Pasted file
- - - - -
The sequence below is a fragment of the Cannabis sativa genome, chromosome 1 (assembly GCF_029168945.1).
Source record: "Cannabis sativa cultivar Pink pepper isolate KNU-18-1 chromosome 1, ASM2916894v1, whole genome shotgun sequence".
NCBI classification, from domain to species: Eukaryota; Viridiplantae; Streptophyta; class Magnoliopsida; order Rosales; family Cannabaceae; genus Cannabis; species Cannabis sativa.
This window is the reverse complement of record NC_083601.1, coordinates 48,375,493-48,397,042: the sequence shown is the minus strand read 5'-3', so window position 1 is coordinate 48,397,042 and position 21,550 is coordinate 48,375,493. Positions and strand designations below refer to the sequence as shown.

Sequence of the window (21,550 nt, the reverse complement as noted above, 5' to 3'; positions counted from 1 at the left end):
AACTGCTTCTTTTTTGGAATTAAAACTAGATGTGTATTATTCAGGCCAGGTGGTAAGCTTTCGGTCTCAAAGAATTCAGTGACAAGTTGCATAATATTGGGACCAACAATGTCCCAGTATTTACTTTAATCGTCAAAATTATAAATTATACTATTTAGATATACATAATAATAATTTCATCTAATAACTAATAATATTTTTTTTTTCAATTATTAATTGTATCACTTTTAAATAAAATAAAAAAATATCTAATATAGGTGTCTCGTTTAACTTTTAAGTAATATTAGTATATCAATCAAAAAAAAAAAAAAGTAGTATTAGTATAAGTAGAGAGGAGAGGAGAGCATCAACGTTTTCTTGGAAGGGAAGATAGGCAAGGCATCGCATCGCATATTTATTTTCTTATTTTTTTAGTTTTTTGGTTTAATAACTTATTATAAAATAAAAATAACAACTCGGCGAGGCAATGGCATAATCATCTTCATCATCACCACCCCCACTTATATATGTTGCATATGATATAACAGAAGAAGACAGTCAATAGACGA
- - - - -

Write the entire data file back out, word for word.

The sequence below is a fragment of the Cannabis sativa genome, chromosome 1 (assembly GCF_029168945.1).
Source record: "Cannabis sativa cultivar Pink pepper isolate KNU-18-1 chromosome 1, ASM2916894v1, whole genome shotgun sequence".
NCBI classification, from domain to species: Eukaryota; Viridiplantae; Streptophyta; class Magnoliopsida; order Rosales; family Cannabaceae; genus Cannabis; species Cannabis sativa.
This window is the reverse complement of record NC_083601.1, coordinates 48,375,493-48,397,042: the sequence shown is the minus strand read 5'-3', so window position 1 is coordinate 48,397,042 and position 21,550 is coordinate 48,375,493. Positions and strand designations below refer to the sequence as shown.

Sequence of the window (21,550 nt, the reverse complement as noted above, 5' to 3'; positions counted from 1 at the left end):
AACTGCTTCTTTTTTGGAATTAAAACTAGATGTGTATTATTCAGGCCAGGTGGTAAGCTTTCGGTCTCAAAGAATTCAGTGACAAGTTGCATAATATTGGGACCAACAATGTCCCAGTATTTACTTTAATCGTCAAAATTATAAATTATACTATTTAGATATACATAATAATAATTTCATCTAATAACTAATAATATTTTTTTTTTCAATTATTAATTGTATCACTTTTAAATAAAATAAAAAAATATCTAATATAGGTGTCTCGTTTAACTTTTAAGTAATATTAGTATATCAATCAAAAAAAAAAAAAAGTAGTATTAGTATAAGTAGAGAGGAGAGGAGAGCATCAACGTTTTCTTGGAAGGGAAGATAGGCAAGGCATCGCATCGCATATTTATTTTCTTATTTTTTTAGTTTTTTGGTTTAATAACTTATTATAAAATAAAAATAACAACTCGGCGAGGCAATGGCATAATCATCTTCATCATCACCACCCCCACTTATATATGTTGCATATGATATAACAGAAGAAGACAGTCAATAGACGA